allocating a vector?

This is a discussion on allocating a vector? within the C++ Programming forums, part of the General Programming Boards category; my question is, how can i allocate a vector of ints? ive tried several options like Code: int *ptr; int ...

  1. #1
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    allocating a vector?

    my question is, how can i allocate a vector of ints?
    ive tried several options like

    Code:
    int *ptr;
    int elements = 10
    ptr = new vector<int> [elements];
    but that doesnt work

  2. #2
    C++ Witch laserlight's Avatar
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    To create a vector of 10 ints, all set to 0:
    Code:
    std::vector<int> elements(10);
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  3. #3
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    yes, but i want a dynamic vector, like this:

    Code:
    int choise ;
    int *ptr ;
    cin  >> choise;
    ptr = new int [choise];
    but with a vector instead of an array

    ah ........ i just figured out that vector isnt a build in type.. im sorry!
    but i still dont know how to allocate
    Last edited by epidemic; 01-21-2007 at 09:39 AM.

  4. #4
    C++ Witch laserlight's Avatar
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    but i want a dynamic vector
    A vector is a dynamic array. You might want to read SGI's Standard Template Library Programmer's Guide on vectors, or read cppreference.com's entry on vectors.

    Your example might be written using vectors as:
    Code:
    std::vector<int> choices;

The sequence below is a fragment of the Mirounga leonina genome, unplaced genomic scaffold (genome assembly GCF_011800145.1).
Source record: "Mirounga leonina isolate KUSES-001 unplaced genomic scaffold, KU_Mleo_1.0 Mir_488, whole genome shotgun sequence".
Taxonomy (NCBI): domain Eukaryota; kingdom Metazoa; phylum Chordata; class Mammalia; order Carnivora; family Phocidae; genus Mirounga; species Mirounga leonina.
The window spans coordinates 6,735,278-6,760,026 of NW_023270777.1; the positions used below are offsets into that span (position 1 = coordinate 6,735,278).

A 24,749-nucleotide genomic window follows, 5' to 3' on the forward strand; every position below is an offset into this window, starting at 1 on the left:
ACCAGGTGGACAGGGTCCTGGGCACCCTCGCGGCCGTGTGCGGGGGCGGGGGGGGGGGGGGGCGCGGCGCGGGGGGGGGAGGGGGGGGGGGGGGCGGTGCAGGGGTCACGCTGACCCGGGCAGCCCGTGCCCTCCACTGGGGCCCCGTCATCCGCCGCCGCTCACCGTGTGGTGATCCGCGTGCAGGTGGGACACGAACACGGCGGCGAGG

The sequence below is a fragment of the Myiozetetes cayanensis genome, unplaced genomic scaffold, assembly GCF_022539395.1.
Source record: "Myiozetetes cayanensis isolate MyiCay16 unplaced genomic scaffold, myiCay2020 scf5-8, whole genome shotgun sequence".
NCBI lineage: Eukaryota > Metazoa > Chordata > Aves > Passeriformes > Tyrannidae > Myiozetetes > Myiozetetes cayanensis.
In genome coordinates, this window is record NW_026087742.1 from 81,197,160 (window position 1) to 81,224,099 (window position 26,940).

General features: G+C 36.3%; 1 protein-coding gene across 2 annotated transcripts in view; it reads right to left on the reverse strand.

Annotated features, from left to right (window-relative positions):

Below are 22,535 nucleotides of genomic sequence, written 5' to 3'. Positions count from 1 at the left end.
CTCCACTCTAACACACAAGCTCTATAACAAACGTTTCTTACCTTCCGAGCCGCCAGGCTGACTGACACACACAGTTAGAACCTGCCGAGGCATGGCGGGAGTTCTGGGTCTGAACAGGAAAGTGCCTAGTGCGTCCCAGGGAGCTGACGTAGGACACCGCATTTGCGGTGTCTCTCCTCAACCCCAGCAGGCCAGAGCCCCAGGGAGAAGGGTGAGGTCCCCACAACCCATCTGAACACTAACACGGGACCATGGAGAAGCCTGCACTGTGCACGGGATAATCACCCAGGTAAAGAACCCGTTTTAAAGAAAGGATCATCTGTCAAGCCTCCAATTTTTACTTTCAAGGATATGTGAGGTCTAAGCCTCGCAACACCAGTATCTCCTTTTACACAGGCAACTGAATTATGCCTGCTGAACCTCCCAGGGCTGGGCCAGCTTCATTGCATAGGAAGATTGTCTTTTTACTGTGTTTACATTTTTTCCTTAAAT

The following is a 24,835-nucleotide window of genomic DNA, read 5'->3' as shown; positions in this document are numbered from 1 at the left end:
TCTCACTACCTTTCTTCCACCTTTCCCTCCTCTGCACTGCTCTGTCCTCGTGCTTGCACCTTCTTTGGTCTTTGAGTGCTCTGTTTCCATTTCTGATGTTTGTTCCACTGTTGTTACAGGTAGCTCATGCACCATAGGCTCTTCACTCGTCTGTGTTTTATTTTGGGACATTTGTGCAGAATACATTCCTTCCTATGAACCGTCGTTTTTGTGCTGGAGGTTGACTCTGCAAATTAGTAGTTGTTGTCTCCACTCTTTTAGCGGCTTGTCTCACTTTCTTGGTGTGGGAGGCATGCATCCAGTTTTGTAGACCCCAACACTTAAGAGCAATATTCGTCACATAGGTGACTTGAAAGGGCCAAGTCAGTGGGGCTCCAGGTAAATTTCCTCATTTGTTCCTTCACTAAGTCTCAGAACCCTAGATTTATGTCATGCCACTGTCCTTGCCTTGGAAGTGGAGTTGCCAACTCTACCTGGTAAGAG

int choice;
    cin  >> choice;
    choices.push_back(choice);
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  5. #5
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    k ty

  6. #6
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    You should never want to create a dynamic anything. If you are forced to, e.g. when you want to create an array that is based on the size of some user input, then you have to take care of deleting your creation.

    Vectors take care of everything for you. They grow to whatever size you need, and you're not burdened with the responsibility of deleting them.

    You can certainly get a pointer to a vector if, say, you want to pass the vector to a function:
    Code:
    void someFunc(vector<int>* vec)
    {
    	vector<int>::iterator iter = vec->begin();
    	while(iter != vec->end())
    	{
    		cout<<*iter<<endl;
    		++iter;
    	}
    }
    
    int main()
    {
    	vector<int> v;
    	v.push_back(3);
    	v.push_back(-2);
    
    	vector<int>* ptr = &v;
    	someFunc(ptr);
    
    	return 0;
    }
    Last edited by 7stud; 01-21-2007 at 11:22 AM.

  7. #7
    C++ Witch laserlight's Avatar
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    Of course, the use of a pointer to a vector as in 7stud's example is not actually advisable since someFunc() could take a (const) reference instead, or have an iterator pair passed to it (or have a generic algorithm used in place of it, for that matter).
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  8. #8
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    tnx guys

    its all clear now. i was comparing a vector to an array but these seem to be 2 diffrent things.

    this is my final program i made with your info's

    Code:
    #include <cstdlib>
    #include <iostream>